The Far North & Arctic Alaska Float Trips
Lying above the Arctic Circle, and flowing north from the Brooks Range Mountains, these rivers lie in the National Petroleum Reserve, the Arctic Slope and the Arctic National Wildlife Refuge.
What It’s Like
The Far North rivers all lie in the less forested permafrost zones, and have a very short summer season; winter weather begins as early as mid-September.
During spring, hundreds of thousands of caribou migrate to this area, just as the rivers and their surrounding plains fill with migratory and nesting birdlife—such as peregrine falcons, rough-legged hawks and golden eagles. This is also the land of Dall's sheep, bears, wolverines, and even Musk Ox, whose populations were decimated in the past, but are rebounding now.
Most of the rivers, however, are locked in ice until mid-June. Throughout the summer, the rivers show daily fluctuations, as the snowfields and Aufeis melt during the day and flow into the valleys at night.
The rivers tend to have fairly easy runs, though, thanks to their old age and the flattening effects of geologic processes. They’re so old, in fact, that it’s not uncommon to find a Mammoth tusk sticking out of an eroding riverbank. This area also offers countless options for long hikes, with huge vistas as the midnight sun hovers overhead.
The Far North Alaska Float Trips
Overview The Sheenjek River begins in a near arctic environment and travels hundreds of miles into the subarctic, flowing a southerly route out of the Romanzof Mountains, within Alaska’s Brooks Range. It carries a National Wild and Scenic River distinction and offers several options for extended trips into a vast wilderness. The greatest distance one can travel is about 290 miles from its headwaters to the town of Fort Yukon along the… ...more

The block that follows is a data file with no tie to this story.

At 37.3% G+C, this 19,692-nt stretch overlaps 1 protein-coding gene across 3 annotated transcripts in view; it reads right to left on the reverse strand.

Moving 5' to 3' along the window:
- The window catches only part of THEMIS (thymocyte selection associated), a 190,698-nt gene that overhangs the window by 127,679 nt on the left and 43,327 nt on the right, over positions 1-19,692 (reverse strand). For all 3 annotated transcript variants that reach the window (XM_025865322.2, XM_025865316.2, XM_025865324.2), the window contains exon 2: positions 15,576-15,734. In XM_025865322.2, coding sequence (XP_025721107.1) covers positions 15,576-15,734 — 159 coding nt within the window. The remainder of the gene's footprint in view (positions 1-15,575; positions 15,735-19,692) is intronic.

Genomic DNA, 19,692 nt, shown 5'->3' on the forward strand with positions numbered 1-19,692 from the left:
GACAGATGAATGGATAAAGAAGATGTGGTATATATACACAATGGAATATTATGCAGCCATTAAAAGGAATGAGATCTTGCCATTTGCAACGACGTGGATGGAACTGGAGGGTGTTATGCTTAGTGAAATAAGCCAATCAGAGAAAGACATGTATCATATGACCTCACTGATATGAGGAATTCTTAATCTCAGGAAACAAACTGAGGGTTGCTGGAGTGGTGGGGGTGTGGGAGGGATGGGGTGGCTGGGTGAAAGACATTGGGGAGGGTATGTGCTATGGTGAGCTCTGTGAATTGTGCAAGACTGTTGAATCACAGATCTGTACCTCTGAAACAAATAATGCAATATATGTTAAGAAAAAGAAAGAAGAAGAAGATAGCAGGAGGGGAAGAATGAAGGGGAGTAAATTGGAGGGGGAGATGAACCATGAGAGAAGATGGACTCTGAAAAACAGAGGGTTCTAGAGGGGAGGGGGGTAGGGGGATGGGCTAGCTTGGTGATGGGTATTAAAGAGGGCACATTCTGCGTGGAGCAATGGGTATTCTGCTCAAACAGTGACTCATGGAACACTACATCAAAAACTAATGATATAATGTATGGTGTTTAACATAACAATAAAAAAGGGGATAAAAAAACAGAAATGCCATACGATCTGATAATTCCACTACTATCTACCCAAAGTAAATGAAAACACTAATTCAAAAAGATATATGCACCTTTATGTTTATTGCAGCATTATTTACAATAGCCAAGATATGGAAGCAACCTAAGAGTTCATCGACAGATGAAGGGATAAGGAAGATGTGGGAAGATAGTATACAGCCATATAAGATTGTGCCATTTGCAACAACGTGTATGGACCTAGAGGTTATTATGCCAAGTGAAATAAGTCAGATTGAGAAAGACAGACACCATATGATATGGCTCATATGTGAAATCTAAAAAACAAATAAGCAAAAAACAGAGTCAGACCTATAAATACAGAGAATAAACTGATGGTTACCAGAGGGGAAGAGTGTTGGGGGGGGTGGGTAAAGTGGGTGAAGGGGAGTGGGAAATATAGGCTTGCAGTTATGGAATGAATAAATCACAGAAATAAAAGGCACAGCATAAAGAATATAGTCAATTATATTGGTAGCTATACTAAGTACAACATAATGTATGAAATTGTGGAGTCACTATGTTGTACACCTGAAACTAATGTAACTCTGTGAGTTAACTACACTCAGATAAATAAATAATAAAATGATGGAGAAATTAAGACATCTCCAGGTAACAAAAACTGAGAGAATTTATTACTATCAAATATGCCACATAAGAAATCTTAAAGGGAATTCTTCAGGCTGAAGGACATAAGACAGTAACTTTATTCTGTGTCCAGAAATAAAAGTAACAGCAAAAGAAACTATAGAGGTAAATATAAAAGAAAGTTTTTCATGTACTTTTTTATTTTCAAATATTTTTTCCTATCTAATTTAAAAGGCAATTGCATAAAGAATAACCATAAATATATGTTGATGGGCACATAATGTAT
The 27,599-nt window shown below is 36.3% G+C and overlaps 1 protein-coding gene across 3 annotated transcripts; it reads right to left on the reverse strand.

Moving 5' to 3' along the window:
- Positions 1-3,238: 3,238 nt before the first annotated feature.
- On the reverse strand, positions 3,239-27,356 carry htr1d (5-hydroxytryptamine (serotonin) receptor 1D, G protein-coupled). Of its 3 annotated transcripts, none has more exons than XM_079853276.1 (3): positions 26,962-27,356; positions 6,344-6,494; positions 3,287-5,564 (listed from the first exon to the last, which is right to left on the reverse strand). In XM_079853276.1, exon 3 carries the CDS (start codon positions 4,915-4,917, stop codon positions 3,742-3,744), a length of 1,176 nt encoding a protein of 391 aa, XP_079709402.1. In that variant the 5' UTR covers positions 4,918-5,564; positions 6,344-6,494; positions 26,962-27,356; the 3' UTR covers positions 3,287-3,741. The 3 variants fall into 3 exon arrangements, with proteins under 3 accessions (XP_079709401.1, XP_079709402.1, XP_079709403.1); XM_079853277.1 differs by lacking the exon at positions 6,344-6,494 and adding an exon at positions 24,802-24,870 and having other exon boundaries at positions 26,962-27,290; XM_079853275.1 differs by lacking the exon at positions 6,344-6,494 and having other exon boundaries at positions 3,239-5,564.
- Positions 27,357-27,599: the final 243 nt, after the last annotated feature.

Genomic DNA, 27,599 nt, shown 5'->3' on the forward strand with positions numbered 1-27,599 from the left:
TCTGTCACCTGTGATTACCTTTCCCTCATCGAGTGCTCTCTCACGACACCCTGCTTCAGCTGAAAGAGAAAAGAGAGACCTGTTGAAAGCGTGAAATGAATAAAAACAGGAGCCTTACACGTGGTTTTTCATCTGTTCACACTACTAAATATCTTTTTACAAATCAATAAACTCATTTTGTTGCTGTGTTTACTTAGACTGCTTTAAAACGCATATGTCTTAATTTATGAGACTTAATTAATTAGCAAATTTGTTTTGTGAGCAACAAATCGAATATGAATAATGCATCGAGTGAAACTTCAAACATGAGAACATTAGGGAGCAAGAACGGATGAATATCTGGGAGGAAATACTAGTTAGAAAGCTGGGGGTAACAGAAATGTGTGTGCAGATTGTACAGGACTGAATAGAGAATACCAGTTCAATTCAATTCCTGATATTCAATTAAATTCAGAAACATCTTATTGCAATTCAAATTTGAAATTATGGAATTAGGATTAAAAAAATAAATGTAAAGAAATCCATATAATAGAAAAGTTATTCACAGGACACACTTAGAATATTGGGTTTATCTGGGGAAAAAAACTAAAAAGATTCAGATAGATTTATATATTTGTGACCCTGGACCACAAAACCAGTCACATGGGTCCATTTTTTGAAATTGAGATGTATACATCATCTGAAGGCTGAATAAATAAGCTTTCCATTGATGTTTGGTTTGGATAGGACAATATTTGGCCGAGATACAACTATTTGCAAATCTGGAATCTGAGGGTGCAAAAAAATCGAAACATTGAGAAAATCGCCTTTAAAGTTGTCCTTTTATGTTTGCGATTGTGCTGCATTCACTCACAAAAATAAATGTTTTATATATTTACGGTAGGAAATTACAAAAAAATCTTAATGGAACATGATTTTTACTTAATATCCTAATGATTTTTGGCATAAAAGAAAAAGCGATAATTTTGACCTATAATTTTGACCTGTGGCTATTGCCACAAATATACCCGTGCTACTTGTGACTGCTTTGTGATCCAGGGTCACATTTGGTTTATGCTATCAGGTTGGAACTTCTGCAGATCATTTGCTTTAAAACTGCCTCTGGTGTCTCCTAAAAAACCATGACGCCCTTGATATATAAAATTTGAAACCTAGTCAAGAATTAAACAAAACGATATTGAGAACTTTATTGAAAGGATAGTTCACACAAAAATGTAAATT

Overview The Porcupine River begins in the vast reaches of interior Canada in the Ogilvie Mountains and travels 300 miles of Canadian waterway and 200 miles of Alaskan waterway, to where it joins the Yukon River near Fort Yukon. It is a Class I wilderness trip that is suitable for anyone comfortable with camping in mosquito and bear country and flows through the boreal forest of spruce, birch, poplar and willow. It has headwaters that join… ...more
Overview The Noatak River flows through the largest undisturbed watershed in North America and is listed as an International Biosphere Reserve as well as having a National Wild and Scenic River status. It starts in the dramatic, granitic, Endicott and Schwatka Mountains in the Gates of the Arctic National Park of the Brooks Range, flowing along at a leisurely pace in a westerly direction for 300 miles, then turning to the south for another 100… ...more
Overview The Marsh Fork is a tributary of the Canning River, an arctic river that forms the western boundary of the Arctic National Wildlife Refuge and flows through the dramatic Phillip Smith Mountains and past the Franklin Mountains. The trip we describe is a 35-mile section of the Marsh Fork and a 5‑mile stretch of the Canning River to the first takeout option that is a gravel strip at Plunge Creek. The Marsh Fork requires some Class… ...more